>Day 1

>March 4th:

A little past noon on Friday, May 4th, we gathered our duffle bags, amplifiers and instruments, pillows, sunglasses, and bourbon, and several grocery bags filled with Trader Joes snacks. We spent a good thirty minutes figuring out how to assemble our roof-bag (which was advertised as 99% waterproof; we kept our fingers crossed), and said goodbye to friends who gave us their best, along with a batch of homemade granola bars. We piled in, turned on Akron/Family, and began our journey across the country.

We also did a little shake-weight in the van to, you know…exercise.

Our first stop was to Pitzer College, one of the Claremont Colleges outside of L.A. We were leaving from Berkeley, and had about a 400-mile journey ahead of us. Oddly enough, even though 400 miles is quite far, the distance becomes deceptively brief when you are only covering one state. A car trip from Berkeley to Claremont takes about the same amount of time as driving from Portland, Maine to Trenton, New Jersey: roughly 6 hours and 46 minutes. Still, I would choose meandering through the coastline of California over the Mass Pike, the New York Thruway, and the George Washington Bridge any day.

We made it to Pitzer as the sun was setting, curious as to what we would encounter at this stereotypical hippie-school. Luke’s friend’s sibling, Emily—our contact to the school, greeted us. She was dressed in an interesting manner: a sporadically colored dress, face-paint, and dyed hair in heaped braids. We quickly learned that we were playing at an art-event that was promoting “the other-side.” We were essentially performing at a student circus.

After loading in our equipment, we did our best to fit in with the rest of the student body. Kaila and I had our faces painted and bedazzled, and we all dressed ourselves in sparkly boas and mardi gras beads.

Pitzer generously fed us veggie burgers and grilled pineapple, which fully prepped us for the free kegs of beer the school was providing. The campus police put up a fence to designate where the 21+ kids could drink, but the loose constraints to this rule reflected the whole school’s attitude about, well…rules. I grabbed my beer, walked out beyond the fence, smiled and waved to the (probably stoned) campus police, and went to finish my second veggie burger on the patio as I sipped on my free beer.

On to the show.

It was great! There were about 200 kids packed in our outdoor venue—many were literally inches away from our faces. The energy of such a compact, robust crowd was amazing, which somewhat made up for the sketchy sound system (they had all our sound running through one line, which resulted in Kaila’s keyboard and my mic to intermittently conch out…woops). Still, our performance was extremely well received, and we had a blast as the Pitzer kids danced and sung along to our hour-long set.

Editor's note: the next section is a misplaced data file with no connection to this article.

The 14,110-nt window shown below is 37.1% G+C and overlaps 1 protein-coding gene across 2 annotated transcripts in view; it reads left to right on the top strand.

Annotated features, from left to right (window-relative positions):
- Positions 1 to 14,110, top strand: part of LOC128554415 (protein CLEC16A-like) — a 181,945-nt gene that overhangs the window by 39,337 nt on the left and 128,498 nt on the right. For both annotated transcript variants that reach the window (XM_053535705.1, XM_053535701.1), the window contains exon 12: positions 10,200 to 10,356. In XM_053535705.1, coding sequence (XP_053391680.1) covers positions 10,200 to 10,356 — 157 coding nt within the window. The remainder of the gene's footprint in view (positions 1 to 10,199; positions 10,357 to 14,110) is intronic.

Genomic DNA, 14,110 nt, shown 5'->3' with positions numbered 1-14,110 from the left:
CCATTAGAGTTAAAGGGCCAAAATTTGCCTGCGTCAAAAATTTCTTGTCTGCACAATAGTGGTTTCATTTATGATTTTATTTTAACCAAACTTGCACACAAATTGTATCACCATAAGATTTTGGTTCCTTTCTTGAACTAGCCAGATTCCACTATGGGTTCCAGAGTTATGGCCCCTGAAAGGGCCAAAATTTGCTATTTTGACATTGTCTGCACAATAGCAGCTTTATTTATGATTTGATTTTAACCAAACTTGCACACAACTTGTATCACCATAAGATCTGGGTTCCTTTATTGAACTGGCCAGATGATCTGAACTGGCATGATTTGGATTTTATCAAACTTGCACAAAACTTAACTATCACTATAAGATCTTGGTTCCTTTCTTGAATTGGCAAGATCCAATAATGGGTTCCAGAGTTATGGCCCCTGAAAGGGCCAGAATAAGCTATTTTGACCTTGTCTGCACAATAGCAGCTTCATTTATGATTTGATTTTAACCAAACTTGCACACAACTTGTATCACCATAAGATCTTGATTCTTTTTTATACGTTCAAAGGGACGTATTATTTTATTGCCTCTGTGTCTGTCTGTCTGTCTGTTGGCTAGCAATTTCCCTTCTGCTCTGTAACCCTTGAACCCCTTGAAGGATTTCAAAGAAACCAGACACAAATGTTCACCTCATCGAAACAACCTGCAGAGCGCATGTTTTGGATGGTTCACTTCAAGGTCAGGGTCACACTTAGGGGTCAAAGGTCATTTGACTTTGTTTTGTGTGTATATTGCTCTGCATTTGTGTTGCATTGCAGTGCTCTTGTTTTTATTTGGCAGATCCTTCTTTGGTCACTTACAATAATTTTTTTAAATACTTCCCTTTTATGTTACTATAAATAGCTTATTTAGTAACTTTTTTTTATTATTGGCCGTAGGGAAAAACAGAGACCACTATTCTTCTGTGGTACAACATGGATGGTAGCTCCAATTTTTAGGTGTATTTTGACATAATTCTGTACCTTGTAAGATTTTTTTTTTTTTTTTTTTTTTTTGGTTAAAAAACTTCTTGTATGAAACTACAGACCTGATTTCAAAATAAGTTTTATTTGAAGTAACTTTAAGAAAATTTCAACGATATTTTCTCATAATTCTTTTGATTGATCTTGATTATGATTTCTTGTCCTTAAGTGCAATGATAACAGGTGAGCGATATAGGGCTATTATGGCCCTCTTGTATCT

A highlight, for me at least, was when a fine young Pitzer gentleman felt so inclined to give me a thin mint during a song. Inclined Pitzer gentleman, if you are reading this, thank you.

After our show, we blasted Latino music in the van while we loaded out, and played some parking lot beach-ball soccer to pass the time. We packed with ease, for Colin had talked to some new fans that offered to put us up in their off campus house, providing us with a free place to sleep. With all our equipment in the van, we drove to the address we were given, which led us to a complex of apartments. Once in the apartment maze, Colin went to look for the phone number of the “friends” we met, and to his avail, learned it was never saved into his phone. As we sat in front of a row of about 100 apartment buildings, we knew we were out of luck. We drove back to the campus, ate a majority of the snacks we had bought earlier to mask any sort of stress, and indulged in a few swigs of whiskey. Danny and Colin went off to some sophomore dorm party, and Luke, Kaila and I brainstormed about places to sleep while we proceeded to finish off the homemade granola. In the end, we were able to get swiped into a nearby building, and spent the night in a luxurious all-girls dorm common room, equipped with plenty of floor space, a few couches, a nice piece of armoire, and some fake plants.

We slept with plenty of beer and burger in our bellies, along with the satisfaction of a free place to crash, and more importantly, a well-received and heavily attended first show.

About Laura

marketing director at Possible. formerly at Greatist. Still running, finding zen, and searching for the perfect bloody mary.

Posted on April 2, 2011, in Uncategorized. Bookmark the permalink. Leave a comment.

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